Twenty years ago an aboriginal shaman woman told me that I should listen to the songs that came into my head, as they were a form of spiritual guidance. I was skeptical of the idea, but decided to test out if it was true. So I got myself a nice hardcover diary and began to write down song lyrics that came to me, especially while meditating, or in the drowsy state as I awoke or just before sleeping – because these were the times the songs usually ‘appeared’. It wasn’t long before it became apparent that I was being fed a stream of profound information. Much of it was an attempt to get me to understand myself better; how my childhood and (I believe) past lives had shaped the way I saw myself and the world. The lyrics also helped me to admit my own shortcomings, and the way that I deluded myself, or had developed false or self-limiting beliefs.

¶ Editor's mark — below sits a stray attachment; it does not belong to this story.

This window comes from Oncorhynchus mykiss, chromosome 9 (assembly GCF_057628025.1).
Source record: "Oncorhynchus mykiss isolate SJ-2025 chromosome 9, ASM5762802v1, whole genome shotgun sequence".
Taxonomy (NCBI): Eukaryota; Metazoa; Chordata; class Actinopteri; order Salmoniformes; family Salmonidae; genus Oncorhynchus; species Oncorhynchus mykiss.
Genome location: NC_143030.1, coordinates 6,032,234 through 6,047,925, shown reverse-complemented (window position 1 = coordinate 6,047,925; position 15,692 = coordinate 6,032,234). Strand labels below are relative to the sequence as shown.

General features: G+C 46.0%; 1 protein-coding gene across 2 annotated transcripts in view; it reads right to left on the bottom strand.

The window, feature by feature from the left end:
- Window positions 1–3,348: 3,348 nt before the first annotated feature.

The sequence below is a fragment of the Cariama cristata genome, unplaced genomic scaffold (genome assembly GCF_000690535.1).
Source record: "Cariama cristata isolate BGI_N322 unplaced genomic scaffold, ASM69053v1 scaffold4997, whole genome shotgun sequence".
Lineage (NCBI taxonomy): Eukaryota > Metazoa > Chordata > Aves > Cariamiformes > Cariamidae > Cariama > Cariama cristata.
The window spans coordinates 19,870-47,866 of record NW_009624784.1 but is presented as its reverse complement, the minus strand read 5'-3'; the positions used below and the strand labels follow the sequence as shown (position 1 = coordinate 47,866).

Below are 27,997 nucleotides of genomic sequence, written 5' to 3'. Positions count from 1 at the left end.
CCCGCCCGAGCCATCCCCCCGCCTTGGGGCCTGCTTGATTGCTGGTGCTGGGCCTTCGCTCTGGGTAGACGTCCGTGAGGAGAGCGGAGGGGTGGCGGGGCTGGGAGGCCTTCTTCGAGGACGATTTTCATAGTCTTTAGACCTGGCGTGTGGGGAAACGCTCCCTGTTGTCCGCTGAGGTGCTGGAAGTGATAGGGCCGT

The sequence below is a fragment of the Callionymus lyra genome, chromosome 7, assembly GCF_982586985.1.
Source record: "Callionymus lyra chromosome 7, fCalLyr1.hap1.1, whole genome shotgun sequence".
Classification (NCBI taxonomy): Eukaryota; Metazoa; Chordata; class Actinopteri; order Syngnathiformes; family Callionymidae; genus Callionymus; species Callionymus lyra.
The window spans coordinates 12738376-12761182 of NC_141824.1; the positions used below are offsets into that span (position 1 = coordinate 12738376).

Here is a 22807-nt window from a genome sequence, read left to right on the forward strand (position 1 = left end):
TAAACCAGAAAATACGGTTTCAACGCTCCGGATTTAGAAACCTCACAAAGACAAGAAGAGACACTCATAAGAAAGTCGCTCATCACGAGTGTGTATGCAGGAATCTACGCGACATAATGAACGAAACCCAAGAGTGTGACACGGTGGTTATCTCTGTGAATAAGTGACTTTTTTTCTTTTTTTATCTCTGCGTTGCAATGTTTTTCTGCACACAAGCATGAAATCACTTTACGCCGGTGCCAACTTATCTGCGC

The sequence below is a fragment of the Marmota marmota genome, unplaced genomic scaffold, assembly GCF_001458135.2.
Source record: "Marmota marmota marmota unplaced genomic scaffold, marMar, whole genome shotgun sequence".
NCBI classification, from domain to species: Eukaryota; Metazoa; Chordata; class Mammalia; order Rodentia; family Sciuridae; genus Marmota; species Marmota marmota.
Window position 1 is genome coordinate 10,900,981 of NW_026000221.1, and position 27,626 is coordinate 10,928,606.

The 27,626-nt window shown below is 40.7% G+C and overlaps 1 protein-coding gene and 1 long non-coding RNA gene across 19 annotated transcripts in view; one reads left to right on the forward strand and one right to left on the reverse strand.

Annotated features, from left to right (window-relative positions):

I am quite a self-disciplined and determined person, but the downside of that is stubbornness, a tendency not to listen when others – or life itself – is telling me clearly that I am going in the wrong direction, that I am fooling myself. Whenever this tendency becomes pronounced, a particular song often begins to play in my head, like a proverbial broken record. That song is Frank Sinatra’s “My way”. Mind you, it took me a little while to work out what Spirit was telling me with this song. At first I thought I was being congratulated for being a self-made man (such are the narcissistic tendencies of the human ego). But alas the truth was entirely different.
In my semi-autobiographical novel The Mind Reader, there is a scene which is relevant. It demonstrates two ways that spiritual guidance can operate. The main character is Greg Marks, a young university student living on campus and trying to understand a spiritual transformation he is going through.